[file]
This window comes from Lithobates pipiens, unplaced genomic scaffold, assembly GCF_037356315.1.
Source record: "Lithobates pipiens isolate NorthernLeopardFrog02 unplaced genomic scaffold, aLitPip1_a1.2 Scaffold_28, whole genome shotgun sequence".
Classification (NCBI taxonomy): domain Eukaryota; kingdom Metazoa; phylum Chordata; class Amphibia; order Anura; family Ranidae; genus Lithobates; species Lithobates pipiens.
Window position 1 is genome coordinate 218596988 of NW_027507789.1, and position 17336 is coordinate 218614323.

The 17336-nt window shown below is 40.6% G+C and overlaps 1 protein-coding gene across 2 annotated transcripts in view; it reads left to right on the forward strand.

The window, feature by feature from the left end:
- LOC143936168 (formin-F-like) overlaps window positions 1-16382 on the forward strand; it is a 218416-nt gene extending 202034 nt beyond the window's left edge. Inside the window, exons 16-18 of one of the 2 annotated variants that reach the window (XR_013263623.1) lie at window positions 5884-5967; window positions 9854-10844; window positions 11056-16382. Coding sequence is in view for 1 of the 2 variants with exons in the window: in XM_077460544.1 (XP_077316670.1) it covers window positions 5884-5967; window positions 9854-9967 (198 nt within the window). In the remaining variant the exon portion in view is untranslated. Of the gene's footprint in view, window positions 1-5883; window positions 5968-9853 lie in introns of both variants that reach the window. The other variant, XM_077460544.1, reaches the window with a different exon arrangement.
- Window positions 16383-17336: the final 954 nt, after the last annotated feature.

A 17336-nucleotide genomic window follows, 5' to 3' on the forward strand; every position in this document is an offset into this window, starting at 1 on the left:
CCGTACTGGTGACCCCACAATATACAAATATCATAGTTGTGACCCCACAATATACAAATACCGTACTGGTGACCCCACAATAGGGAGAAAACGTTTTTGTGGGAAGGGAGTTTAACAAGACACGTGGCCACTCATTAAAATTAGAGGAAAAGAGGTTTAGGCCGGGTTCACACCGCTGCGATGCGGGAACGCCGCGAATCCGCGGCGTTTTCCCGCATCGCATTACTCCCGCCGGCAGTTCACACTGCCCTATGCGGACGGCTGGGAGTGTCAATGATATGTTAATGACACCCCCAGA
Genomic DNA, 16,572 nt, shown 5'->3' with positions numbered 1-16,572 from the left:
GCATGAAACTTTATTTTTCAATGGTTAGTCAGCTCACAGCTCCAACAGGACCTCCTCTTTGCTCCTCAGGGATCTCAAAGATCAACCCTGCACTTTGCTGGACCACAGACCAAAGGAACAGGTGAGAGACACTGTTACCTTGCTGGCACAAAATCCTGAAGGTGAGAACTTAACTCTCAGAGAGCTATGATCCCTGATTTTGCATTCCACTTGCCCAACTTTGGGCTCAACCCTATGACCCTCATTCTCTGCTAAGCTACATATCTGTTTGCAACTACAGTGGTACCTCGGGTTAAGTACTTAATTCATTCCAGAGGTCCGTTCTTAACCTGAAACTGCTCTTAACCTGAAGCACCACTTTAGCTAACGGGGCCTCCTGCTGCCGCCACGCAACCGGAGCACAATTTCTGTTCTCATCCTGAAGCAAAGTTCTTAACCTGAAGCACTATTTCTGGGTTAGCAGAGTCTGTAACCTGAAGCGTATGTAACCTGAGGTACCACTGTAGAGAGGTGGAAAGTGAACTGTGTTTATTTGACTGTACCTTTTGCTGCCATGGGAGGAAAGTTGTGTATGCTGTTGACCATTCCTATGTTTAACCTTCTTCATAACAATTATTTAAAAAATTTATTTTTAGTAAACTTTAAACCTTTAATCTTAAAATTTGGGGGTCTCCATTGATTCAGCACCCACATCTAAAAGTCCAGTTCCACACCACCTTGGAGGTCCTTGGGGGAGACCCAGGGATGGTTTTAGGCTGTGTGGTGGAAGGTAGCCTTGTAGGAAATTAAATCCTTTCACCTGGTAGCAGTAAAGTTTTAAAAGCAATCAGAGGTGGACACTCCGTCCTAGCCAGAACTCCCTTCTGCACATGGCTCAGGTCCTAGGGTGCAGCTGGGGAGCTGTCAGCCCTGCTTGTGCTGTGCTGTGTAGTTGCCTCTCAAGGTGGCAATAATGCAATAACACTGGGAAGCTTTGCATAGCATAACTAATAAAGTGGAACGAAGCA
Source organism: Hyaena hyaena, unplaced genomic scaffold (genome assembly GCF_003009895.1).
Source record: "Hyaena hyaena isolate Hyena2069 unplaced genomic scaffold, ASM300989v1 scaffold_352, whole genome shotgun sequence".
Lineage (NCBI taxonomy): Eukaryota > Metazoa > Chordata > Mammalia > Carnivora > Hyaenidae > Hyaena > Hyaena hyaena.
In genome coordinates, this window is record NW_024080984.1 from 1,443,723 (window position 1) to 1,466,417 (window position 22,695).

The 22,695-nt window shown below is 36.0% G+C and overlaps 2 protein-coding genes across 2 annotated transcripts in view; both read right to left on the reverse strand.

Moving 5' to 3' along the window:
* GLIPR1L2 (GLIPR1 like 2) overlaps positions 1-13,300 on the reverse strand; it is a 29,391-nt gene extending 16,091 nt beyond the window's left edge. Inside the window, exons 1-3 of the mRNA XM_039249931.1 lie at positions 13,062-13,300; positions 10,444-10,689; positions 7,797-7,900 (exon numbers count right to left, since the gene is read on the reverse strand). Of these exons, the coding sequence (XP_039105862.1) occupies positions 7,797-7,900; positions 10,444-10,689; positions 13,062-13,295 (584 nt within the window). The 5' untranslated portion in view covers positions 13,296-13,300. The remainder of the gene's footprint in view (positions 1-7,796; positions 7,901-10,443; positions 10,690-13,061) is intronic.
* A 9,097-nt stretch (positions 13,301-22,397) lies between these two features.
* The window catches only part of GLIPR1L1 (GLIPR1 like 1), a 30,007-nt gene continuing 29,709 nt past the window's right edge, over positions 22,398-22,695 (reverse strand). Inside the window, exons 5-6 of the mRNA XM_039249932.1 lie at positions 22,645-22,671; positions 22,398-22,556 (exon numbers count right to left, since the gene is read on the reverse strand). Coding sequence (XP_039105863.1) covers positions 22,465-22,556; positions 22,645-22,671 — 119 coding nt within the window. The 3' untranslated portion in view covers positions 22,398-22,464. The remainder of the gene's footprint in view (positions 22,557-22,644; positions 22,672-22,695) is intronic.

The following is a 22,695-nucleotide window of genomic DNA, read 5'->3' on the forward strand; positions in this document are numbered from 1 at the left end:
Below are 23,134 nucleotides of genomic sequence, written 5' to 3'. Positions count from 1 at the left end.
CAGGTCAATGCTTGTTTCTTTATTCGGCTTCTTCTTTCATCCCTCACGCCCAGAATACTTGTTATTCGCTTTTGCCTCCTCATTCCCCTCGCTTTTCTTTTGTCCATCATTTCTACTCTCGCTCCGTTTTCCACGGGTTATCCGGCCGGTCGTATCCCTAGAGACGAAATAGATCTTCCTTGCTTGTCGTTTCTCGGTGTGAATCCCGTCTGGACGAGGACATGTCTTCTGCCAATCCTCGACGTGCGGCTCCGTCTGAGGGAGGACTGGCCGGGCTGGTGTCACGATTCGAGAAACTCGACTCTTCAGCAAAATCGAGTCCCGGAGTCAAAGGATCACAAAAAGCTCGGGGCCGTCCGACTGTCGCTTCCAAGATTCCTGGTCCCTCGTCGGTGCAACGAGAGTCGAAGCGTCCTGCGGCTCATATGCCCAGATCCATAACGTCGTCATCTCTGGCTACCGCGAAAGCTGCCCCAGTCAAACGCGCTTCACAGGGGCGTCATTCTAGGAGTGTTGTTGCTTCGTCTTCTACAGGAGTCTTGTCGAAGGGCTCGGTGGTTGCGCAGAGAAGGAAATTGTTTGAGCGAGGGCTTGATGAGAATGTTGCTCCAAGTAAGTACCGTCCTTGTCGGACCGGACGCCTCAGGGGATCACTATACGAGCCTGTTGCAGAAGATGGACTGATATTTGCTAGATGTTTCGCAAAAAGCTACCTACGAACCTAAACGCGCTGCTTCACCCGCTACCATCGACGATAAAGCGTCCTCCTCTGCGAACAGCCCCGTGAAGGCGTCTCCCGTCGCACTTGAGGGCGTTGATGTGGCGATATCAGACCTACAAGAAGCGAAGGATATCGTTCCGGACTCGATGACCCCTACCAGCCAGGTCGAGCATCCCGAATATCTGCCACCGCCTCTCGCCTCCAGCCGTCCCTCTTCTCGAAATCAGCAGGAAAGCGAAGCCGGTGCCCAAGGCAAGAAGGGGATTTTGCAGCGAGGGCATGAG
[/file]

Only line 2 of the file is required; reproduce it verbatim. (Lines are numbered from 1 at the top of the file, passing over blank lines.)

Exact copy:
Source record: "Lithobates pipiens isolate NorthernLeopardFrog02 unplaced genomic scaffold, aLitPip1_a1.2 Scaffold_28, whole genome shotgun sequence".